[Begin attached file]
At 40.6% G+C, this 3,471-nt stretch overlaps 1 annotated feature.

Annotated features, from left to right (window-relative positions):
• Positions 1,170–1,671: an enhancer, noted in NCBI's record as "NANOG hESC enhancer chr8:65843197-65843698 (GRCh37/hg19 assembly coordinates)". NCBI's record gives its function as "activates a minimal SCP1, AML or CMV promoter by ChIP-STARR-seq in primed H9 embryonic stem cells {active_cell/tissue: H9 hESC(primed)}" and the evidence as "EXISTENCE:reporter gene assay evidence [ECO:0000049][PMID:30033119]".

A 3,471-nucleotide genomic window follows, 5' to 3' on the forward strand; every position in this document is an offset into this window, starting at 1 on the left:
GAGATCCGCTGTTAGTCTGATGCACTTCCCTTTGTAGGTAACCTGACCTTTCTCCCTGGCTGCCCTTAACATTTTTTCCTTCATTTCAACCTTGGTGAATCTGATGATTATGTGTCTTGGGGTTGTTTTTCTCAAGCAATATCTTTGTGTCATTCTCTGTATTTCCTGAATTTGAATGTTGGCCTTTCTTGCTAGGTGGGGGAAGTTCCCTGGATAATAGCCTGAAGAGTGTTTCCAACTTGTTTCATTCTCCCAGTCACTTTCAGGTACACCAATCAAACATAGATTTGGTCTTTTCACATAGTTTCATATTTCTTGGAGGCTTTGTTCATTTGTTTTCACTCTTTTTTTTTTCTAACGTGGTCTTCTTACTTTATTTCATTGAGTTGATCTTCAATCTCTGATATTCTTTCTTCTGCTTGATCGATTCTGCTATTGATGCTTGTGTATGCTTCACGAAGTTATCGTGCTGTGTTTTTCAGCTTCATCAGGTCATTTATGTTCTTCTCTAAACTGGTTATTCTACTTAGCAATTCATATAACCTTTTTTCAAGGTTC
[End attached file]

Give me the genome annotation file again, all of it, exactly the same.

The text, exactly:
At 40.6% G+C, this 3,471-nt stretch overlaps 1 annotated feature.

Annotated features, from left to right (window-relative positions):
• Positions 1,170–1,671: an enhancer, noted in NCBI's record as "NANOG hESC enhancer chr8:65843197-65843698 (GRCh37/hg19 assembly coordinates)". NCBI's record gives its function as "activates a minimal SCP1, AML or CMV promoter by ChIP-STARR-seq in primed H9 embryonic stem cells {active_cell/tissue: H9 hESC(primed)}" and the evidence as "EXISTENCE:reporter gene assay evidence [ECO:0000049][PMID:30033119]".

A 3,471-nucleotide genomic window follows, 5' to 3' on the forward strand; every position in this document is an offset into this window, starting at 1 on the left:
GAGATCCGCTGTTAGTCTGATGCACTTCCCTTTGTAGGTAACCTGACCTTTCTCCCTGGCTGCCCTTAACATTTTTTCCTTCATTTCAACCTTGGTGAATCTGATGATTATGTGTCTTGGGGTTGTTTTTCTCAAGCAATATCTTTGTGTCATTCTCTGTATTTCCTGAATTTGAATGTTGGCCTTTCTTGCTAGGTGGGGGAAGTTCCCTGGATAATAGCCTGAAGAGTGTTTCCAACTTGTTTCATTCTCCCAGTCACTTTCAGGTACACCAATCAAACATAGATTTGGTCTTTTCACATAGTTTCATATTTCTTGGAGGCTTTGTTCATTTGTTTTCACTCTTTTTTTTTTCTAACGTGGTCTTCTTACTTTATTTCATTGAGTTGATCTTCAATCTCTGATATTCTTTCTTCTGCTTGATCGATTCTGCTATTGATGCTTGTGTATGCTTCACGAAGTTATCGTGCTGTGTTTTTCAGCTTCATCAGGTCATTTATGTTCTTCTCTAAACTGGTTATTCTACTTAGCAATTCATATAACCTTTTTTCAAGGTTC